Brother Roger Schutz was a dreamer, and he dreamed of ecumenism and peace. Born in Switzerland in 1915, he followed his father into ordained ministry in the Swiss Reformed Church. In 1940, he left Switzerland to live in France, his mother’s country, where he hoped to begin a community in which reconciliation among Christians would be the model for daily life—a community, he wrote, where “kindness of heart would be a matter of practical experience and where love would be at the heart of all things.” He bought a house in the small village of Taizé, near Cluny, just a few miles from the demarcation line that divided France during World War II. There, with three friends and fellow theologians who took private vows, he worked to care for and hide refugees—especially Jews—from Nazi persecution. They asked the local Catholic bishop for permission to use the abandoned village church. The bishop forwarded the question to the papal nuncio in Paris—Archbishop Angelo Roncalli (later Pope John XXIII), who gave permission.
Denounced to the Vichy government, the group fled to Geneva for two years, but they returned to Taizé after the war. Brother Roger chose Easter Day 1949 as the date on which the little community made a public dedication to a life of celibacy, community of possessions, and simplicity of life. Almost immediately the community began to attract pilgrims to their chapel, which they later replaced with a much larger building—the Church of the Reconciliation, built by young volunteers—because the number of young people visiting Taizé had increased notably at the end of the 1950s.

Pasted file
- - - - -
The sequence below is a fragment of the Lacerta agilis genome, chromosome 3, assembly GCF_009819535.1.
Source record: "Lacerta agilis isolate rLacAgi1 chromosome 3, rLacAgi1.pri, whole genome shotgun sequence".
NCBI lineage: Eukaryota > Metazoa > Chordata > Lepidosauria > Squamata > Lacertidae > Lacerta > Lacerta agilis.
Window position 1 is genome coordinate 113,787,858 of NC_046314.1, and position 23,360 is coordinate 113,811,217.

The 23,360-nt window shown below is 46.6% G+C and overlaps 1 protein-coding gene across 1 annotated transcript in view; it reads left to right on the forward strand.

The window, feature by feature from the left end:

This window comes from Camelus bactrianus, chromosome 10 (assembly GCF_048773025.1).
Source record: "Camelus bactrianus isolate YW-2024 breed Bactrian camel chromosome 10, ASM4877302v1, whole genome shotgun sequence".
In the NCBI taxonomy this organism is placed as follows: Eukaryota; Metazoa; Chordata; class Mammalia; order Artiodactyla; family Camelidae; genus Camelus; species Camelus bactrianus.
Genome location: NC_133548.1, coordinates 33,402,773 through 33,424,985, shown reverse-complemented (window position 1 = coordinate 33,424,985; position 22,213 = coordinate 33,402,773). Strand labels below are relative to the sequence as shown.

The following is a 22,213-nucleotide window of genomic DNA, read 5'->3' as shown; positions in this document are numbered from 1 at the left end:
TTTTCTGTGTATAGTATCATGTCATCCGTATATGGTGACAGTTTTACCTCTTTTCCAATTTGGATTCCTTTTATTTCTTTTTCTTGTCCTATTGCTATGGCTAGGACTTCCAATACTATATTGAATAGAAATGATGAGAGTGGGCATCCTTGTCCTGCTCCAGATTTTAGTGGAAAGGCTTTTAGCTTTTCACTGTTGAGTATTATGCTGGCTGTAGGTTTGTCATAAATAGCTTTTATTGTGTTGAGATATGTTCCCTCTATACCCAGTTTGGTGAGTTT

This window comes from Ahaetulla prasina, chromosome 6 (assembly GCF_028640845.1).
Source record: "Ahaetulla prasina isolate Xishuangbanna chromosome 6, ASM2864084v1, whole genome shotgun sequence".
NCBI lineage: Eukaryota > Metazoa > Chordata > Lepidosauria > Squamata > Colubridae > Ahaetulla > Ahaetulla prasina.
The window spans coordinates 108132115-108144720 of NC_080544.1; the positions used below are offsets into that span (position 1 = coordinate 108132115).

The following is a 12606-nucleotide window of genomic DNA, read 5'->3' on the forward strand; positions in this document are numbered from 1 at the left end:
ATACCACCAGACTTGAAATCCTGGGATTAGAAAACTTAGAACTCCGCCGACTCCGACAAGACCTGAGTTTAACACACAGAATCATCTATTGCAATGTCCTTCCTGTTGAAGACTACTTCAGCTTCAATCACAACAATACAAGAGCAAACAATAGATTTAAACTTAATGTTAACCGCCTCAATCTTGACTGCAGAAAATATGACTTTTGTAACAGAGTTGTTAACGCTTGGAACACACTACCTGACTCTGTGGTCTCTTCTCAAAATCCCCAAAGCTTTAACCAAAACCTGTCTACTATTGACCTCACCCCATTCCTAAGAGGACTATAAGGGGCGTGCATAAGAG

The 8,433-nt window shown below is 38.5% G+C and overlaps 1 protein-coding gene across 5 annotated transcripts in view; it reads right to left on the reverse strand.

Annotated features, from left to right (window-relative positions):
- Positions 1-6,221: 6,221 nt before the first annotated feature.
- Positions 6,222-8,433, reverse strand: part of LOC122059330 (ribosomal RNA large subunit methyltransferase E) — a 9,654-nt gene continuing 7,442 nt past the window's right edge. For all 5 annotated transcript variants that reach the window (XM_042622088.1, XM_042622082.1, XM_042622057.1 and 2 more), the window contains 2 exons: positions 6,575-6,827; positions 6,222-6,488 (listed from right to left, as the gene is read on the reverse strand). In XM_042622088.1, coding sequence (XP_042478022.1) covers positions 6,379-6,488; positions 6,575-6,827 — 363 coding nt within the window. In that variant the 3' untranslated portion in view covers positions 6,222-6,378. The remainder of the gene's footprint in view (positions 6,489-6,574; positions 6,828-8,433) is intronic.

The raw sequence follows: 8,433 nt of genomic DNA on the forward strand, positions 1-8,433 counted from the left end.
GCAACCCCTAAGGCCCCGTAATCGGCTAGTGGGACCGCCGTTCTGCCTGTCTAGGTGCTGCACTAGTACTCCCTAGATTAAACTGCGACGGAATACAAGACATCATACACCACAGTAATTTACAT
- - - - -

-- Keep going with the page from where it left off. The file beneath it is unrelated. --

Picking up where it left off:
In addition to attracting young people (as many as 5,000 from seventy-five countries during some weeks in summer), the community of Taizé has drawn church leaders: Pope John Paul II, three archbishops of Canterbury, Orthodox metropolitans, the secretary general of the World Council of Churches, and the fourteen Lutheran bishops of Sweden among them. Part of Brother Roger’s appeal to young pilgrims was his embrace of an approach to faith that was built on questioning and searching. He once wrote of the young people and other pilgrims to Taizé: “Most of them come with one of the same question: ‘How can I understand God? How can I know what God wants for me?’” As he inevitably slowed down, Brother Roger ceded practical control of the community to others and named a successor—Brother Alois—but at the age of ninety, he remained the spiritual heart of Taizé. In the 1990s, he co-wrote two books with Mother Teresa of Calcutta, and Brother Roger was one of the honored guests at the funeral of Pope John Paul II.
On Tuesday, August 16, as the community gathered with 2,500 young pilgrims for evening prayer at 8:45 PM, a Romanian woman stood behind Brother Roger and stabbed him several times. The brothers carried him to the monastery, and a doctor came, but he died at 9:00. Ten thousand mourners gathered in Taizé for his funeral on August 23, and Cardinal Walter Kasper, president of the Pontifical Council for Promoting Christian Unity, celebrated the funeral Mass.
It is obvious to say that the community of Taizé has been a powerful witness to reconciliation and ecumenism. The community has also modeled a style of liturgical prayer that is strongly communal, biblical, contemplative, musical, and universal. The music and prayer of the community has been enormously influential in the liturgy of Catholic communities in the United States.” From the prayer at Taizé on the morning after Brother Roger’s death: “Christ of compassion, you enable us to be in communion with those who have gone before us and who thus can remain close to us. We confide into your hands our brother Roger. He already contemplates the invisible. As we follow in his footsteps, you are preparing us to welcome the radiance of your brightness.” There is no more needed to say about this humble servant of God, whose presence we certainly miss, and whose vision presses forward. Thanks be to God (DH: 3.29.18)